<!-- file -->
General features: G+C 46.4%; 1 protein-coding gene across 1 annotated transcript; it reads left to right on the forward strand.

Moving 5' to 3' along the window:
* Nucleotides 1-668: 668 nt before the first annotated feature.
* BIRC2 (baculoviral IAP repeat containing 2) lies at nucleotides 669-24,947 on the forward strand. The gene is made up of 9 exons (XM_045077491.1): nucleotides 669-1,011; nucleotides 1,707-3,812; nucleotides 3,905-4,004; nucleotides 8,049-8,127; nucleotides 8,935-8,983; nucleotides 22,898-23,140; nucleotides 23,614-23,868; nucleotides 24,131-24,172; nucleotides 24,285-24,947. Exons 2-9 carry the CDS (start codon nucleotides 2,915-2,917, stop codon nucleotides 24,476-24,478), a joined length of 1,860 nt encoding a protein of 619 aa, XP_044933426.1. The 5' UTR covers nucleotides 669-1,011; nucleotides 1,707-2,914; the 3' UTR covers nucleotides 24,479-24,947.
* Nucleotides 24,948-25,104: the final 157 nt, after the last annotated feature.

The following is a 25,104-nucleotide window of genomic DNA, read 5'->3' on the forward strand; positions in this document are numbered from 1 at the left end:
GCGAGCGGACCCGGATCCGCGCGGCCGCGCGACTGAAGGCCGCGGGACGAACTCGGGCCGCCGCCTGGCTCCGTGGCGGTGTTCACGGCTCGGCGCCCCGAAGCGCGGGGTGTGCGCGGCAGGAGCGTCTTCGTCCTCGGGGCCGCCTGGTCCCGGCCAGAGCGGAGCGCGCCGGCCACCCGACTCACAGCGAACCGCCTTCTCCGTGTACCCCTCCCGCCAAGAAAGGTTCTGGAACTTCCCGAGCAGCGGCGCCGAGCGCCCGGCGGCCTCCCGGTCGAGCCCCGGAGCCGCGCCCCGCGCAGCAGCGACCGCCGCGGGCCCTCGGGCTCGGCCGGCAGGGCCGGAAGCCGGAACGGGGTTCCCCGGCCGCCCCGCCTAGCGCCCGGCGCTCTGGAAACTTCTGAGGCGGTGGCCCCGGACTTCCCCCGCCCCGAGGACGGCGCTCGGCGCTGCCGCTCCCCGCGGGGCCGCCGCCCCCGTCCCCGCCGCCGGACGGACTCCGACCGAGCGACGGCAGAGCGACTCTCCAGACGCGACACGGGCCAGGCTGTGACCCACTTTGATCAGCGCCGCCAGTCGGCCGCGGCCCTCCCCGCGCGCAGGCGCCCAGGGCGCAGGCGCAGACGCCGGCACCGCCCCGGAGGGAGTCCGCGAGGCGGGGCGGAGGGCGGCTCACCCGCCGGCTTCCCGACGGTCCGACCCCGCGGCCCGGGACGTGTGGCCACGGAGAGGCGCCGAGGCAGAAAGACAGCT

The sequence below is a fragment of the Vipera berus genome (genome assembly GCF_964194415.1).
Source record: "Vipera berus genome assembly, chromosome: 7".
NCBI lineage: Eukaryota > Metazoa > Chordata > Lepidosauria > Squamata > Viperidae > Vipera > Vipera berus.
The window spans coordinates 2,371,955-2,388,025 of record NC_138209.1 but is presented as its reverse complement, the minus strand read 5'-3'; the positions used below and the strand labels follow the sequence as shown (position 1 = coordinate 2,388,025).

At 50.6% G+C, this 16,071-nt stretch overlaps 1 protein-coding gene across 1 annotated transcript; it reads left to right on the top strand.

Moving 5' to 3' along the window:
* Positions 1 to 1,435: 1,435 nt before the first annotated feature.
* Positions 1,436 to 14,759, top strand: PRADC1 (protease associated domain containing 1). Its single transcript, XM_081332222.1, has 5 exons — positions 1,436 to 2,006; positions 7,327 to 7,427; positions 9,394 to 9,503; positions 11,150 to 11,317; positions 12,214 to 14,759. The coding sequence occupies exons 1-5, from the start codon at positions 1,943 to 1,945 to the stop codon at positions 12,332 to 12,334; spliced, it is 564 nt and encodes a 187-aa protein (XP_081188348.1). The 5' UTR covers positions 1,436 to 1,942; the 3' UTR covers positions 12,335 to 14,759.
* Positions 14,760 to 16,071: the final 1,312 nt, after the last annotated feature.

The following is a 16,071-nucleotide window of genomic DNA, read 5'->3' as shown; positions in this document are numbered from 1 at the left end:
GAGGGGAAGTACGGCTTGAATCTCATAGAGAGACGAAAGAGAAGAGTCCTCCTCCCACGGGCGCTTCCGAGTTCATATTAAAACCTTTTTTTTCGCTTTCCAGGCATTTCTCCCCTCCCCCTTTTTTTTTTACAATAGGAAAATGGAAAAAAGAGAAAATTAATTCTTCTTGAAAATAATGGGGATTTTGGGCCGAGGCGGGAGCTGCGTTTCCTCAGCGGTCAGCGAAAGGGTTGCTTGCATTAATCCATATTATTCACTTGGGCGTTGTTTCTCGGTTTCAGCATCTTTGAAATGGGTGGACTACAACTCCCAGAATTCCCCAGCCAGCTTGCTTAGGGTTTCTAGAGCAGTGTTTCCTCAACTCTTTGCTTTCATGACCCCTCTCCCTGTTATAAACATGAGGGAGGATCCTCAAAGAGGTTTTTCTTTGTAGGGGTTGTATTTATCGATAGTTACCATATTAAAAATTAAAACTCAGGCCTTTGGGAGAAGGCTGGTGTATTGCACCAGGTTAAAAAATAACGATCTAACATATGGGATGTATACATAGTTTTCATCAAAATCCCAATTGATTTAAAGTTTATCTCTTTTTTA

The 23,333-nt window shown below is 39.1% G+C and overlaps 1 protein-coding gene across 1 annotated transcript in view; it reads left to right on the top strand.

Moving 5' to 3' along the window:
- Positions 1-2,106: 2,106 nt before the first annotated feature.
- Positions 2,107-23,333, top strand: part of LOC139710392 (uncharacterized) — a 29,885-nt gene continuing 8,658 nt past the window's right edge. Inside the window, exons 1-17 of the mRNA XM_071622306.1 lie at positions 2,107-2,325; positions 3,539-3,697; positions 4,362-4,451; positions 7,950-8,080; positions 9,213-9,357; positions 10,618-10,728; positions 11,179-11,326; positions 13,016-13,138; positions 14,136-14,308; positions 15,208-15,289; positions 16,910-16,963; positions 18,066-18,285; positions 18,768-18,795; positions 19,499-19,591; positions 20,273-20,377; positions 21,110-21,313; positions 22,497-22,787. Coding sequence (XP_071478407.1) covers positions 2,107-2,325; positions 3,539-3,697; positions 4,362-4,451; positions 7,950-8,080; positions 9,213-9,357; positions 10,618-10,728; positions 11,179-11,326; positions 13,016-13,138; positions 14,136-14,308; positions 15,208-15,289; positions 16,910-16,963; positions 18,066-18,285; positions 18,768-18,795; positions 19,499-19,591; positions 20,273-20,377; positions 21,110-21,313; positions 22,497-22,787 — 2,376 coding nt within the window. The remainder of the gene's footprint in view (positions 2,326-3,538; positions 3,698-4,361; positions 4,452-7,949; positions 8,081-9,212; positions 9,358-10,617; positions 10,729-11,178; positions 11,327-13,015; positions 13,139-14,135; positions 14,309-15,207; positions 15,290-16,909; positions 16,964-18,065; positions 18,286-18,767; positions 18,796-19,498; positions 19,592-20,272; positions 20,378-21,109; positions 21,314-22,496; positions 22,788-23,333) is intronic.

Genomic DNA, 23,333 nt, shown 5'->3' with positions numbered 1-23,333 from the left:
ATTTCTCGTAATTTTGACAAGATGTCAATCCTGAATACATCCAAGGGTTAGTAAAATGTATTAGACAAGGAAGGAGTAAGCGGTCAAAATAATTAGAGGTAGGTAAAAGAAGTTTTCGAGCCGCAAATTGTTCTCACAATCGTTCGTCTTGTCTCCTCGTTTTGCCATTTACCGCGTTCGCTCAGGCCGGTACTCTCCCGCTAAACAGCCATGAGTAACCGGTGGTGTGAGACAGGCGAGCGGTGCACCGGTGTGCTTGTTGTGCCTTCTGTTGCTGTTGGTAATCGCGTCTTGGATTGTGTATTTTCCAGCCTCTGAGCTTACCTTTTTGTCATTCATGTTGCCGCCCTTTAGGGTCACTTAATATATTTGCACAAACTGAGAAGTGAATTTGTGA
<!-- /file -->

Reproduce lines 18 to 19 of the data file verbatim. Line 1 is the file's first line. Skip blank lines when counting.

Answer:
GAGGGGAAGTACGGCTTGAATCTCATAGAGAGACGAAAGAGAAGAGTCCTCCTCCCACGGGCGCTTCCGAGTTCATATTAAAACCTTTTTTTTCGCTTTCCAGGCATTTCTCCCCTCCCCCTTTTTTTTTTACAATAGGAAAATGGAAAAAAGAGAAAATTAATTCTTCTTGAAAATAATGGGGATTTTGGGCCGAGGCGGGAGCTGCGTTTCCTCAGCGGTCAGCGAAAGGGTTGCTTGCATTAATCCATATTATTCACTTGGGCGTTGTTTCTCGGTTTCAGCATCTTTGAAATGGGTGGACTACAACTCCCAGAATTCCCCAGCCAGCTTGCTTAGGGTTTCTAGAGCAGTGTTTCCTCAACTCTTTGCTTTCATGACCCCTCTCCCTGTTATAAACATGAGGGAGGATCCTCAAAGAGGTTTTTCTTTGTAGGGGTTGTATTTATCGATAGTTACCATATTAAAAATTAAAACTCAGGCCTTTGGGAGAAGGCTGGTGTATTGCACCAGGTTAAAAAATAACGATCTAACATATGGGATGTATACATAGTTTTCATCAAAATCCCAATTGATTTAAAGTTTATCTCTTTTTTA

The 23,333-nt window shown below is 39.1% G+C and overlaps 1 protein-coding gene across 1 annotated transcript in view; it reads left to right on the top strand.